the “children of this world”
Jesus says to be shrewd.
It reminds me of the story in Matthew’s gospel where Jesus is sending his disciples out
to proclaim the good news.
“I am sending you out like sheep into the midst of wolves,” Jesus says,
“so be wise as serpents and innocent as doves.”
We are used to hearing the innocent part –
we are supposed to follow the law, and treat other people with love and caring.
But wise as serpents?
Is that Jesus talking?
The important thing here is what we are to be shrewd and serpent-like about.
We are to be wise as serpents in the way we spread the good news in the world.
We are to be shrewd in our role as “children of the light” –
that is, when we are shining God’s light into the dark places in the world.
Is this, in some strange way, about stewardship?
God asks us to be shrewd managers of the vast resources God has placed in our care.
What will we do with the resources we have?
It is a question each of us asks in our own homes as we decide how to use our income and time to reflect our values and our faith.
And it is a question the Vestry and staff of St Michael’s take very seriously.
How do we use the gifts we have been given to best serve our mission
and show our faithfulness to God in this place?
We are called to be proactive in sharing love and doing justice,
to get our own hands busy in the tasks of caring for one another and our church home, feeding the hungry, and giving shelter to the homeless.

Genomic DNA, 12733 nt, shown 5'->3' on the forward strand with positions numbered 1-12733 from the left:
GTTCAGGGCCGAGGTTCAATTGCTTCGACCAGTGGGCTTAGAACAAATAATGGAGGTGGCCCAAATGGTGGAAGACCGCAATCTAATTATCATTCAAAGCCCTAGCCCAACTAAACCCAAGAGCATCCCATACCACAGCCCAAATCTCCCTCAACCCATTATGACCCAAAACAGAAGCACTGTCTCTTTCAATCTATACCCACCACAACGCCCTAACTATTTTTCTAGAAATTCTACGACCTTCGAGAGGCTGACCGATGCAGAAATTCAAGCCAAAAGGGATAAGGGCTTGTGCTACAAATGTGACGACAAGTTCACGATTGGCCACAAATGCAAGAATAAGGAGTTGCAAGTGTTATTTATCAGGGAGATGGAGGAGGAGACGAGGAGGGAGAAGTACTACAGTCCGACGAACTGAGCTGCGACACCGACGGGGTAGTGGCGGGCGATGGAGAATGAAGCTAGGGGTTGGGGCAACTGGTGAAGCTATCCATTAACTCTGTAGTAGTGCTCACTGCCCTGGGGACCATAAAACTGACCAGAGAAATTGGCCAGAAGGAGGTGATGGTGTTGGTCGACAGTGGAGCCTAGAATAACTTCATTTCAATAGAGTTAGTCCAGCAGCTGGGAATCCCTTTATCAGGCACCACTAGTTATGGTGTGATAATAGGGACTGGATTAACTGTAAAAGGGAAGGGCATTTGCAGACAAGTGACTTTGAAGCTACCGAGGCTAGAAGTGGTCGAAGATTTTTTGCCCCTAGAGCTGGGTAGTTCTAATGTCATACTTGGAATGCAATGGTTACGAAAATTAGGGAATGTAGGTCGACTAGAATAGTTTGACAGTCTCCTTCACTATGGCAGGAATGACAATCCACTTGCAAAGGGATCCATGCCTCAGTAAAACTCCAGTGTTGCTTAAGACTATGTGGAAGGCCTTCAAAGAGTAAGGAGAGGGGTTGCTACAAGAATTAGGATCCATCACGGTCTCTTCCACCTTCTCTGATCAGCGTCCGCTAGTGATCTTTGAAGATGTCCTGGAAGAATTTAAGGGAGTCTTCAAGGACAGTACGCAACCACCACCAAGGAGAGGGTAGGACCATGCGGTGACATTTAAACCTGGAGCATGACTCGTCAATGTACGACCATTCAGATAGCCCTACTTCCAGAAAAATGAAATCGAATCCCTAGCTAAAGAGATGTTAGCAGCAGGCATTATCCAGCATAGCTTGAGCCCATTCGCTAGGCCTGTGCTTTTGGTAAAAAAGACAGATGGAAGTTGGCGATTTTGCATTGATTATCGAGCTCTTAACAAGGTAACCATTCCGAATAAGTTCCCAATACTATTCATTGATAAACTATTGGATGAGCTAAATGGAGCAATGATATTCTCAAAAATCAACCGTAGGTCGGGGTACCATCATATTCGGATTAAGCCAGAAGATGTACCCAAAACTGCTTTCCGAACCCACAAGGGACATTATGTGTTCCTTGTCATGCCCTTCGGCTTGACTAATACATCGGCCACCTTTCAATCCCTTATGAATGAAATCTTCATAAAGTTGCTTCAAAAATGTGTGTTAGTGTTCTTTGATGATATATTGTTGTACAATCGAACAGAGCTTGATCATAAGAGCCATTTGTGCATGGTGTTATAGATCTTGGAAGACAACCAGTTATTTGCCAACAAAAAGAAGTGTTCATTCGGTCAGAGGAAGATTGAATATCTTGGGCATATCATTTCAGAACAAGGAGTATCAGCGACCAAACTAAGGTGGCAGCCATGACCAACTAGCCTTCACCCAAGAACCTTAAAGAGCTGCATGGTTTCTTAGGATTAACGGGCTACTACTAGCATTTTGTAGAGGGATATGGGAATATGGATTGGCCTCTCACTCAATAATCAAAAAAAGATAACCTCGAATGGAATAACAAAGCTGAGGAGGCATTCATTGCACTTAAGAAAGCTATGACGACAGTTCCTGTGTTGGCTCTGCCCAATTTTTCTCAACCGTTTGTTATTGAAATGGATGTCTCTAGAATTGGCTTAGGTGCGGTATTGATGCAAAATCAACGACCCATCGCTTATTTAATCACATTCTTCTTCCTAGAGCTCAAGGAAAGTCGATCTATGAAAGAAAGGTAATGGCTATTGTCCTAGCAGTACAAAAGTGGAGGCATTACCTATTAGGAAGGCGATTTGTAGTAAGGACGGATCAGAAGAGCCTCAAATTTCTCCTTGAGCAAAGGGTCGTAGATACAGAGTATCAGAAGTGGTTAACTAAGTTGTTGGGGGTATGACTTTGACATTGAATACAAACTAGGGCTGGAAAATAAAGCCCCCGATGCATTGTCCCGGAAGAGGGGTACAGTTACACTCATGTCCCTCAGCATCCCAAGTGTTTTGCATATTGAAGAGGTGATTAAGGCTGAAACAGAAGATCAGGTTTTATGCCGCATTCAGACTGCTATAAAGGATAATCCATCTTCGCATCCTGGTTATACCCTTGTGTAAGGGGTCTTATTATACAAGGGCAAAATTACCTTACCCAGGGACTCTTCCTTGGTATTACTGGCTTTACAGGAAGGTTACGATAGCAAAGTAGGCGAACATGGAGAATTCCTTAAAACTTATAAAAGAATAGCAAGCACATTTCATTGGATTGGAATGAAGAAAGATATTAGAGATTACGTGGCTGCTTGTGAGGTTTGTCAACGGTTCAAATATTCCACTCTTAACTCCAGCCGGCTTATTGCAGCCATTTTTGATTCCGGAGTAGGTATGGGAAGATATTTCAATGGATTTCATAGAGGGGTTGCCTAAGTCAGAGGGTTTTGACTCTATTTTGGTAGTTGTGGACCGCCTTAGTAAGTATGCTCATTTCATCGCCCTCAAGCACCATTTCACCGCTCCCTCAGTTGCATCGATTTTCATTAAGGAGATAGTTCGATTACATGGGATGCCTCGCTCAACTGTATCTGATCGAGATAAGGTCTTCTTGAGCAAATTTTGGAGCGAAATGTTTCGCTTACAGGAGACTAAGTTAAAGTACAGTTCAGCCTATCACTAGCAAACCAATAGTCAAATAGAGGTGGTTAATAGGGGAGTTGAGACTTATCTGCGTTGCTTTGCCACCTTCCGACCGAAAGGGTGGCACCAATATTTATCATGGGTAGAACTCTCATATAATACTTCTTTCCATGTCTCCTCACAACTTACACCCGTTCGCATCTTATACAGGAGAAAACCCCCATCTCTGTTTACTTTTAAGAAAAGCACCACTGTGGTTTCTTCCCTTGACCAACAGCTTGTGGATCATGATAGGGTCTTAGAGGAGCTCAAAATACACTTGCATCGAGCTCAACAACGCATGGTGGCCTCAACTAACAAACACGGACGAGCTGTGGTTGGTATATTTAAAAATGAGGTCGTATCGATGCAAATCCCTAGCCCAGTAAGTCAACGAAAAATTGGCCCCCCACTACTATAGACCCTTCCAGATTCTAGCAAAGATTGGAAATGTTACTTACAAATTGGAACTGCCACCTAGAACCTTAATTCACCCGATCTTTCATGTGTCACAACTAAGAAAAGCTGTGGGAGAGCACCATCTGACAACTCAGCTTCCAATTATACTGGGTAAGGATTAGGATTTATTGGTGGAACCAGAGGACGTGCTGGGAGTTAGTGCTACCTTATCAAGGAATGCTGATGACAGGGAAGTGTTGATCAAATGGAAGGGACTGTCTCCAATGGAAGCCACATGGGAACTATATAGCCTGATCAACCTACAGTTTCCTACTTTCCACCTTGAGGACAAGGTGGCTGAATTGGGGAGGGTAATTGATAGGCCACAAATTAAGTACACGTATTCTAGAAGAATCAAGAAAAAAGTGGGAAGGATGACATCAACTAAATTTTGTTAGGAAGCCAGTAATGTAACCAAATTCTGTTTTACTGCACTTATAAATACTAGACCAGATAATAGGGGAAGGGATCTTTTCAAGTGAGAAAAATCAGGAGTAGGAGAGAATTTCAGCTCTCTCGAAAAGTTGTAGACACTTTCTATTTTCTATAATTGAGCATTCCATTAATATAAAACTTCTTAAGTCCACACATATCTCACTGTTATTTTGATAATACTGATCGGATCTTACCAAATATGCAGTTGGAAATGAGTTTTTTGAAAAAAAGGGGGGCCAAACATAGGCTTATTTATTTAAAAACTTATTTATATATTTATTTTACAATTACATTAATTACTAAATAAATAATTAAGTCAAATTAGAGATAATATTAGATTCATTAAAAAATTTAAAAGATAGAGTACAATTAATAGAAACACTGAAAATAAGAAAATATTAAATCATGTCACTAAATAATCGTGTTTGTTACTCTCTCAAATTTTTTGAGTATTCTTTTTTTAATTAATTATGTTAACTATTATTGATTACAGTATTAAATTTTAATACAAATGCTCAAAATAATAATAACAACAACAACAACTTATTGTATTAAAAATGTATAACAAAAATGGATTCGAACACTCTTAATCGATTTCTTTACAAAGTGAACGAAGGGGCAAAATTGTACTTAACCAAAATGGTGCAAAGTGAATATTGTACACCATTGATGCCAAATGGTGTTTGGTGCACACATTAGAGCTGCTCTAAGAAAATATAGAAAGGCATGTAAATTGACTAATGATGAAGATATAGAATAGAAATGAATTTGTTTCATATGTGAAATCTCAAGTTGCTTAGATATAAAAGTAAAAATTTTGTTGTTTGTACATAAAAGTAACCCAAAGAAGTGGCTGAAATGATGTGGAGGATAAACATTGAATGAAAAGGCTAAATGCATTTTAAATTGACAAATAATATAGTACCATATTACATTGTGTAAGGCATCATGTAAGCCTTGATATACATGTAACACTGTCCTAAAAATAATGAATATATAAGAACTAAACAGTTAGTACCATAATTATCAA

I recently had the chance to tour the Albuquerque Opportunity Center,
a program of Albuquerque Heading Home.
I read the Heading Home website, and along with the sheer scope of programs they offer to help people out of homelessness, I was struck by the way they describe their mission and their work.
They envision an Albuquerque where homelessness is rare, short-lived and non recurring.
A phrase that is repeated on the site and printed material is:
the smart way to do the right thing.
The web site emphasizes that housing people is actually less expensive to the community than the costs - such as increased emergency room care and jail costs - of people remaining homeless.
We all agree that we want to end homelessness – many people are willing to help –
but bringing programs and corporate donors and churches and individuals together to provide effective, lasting assistance to people experiencing homelessness is a challenge
That is the challenge Heading Home has taken on – working together with many others in Albuquerque to manage our resources wisely and end chronic homelessness.
Christians, as a community and as individuals,
have a unique light to shine in the darkness.
The light of God’s loving care for all people.
The light of peace and justice in Jesus’ name.
Jesus invites us to work together, to share our resources and bring all of our wisdom and intelligence to bear, in how we spread that light to make a difference in the world.
I will close with the collect for the right use of God’s gifts:
Let us pray,
Almighty God, whose loving hand has given us all that we possess: Grant us grace that we may honor you with all we are and all we have, and, remembering the account which we must one day give, may be faithful stewards of your bounty through Jesus Christ our Lord. Amen.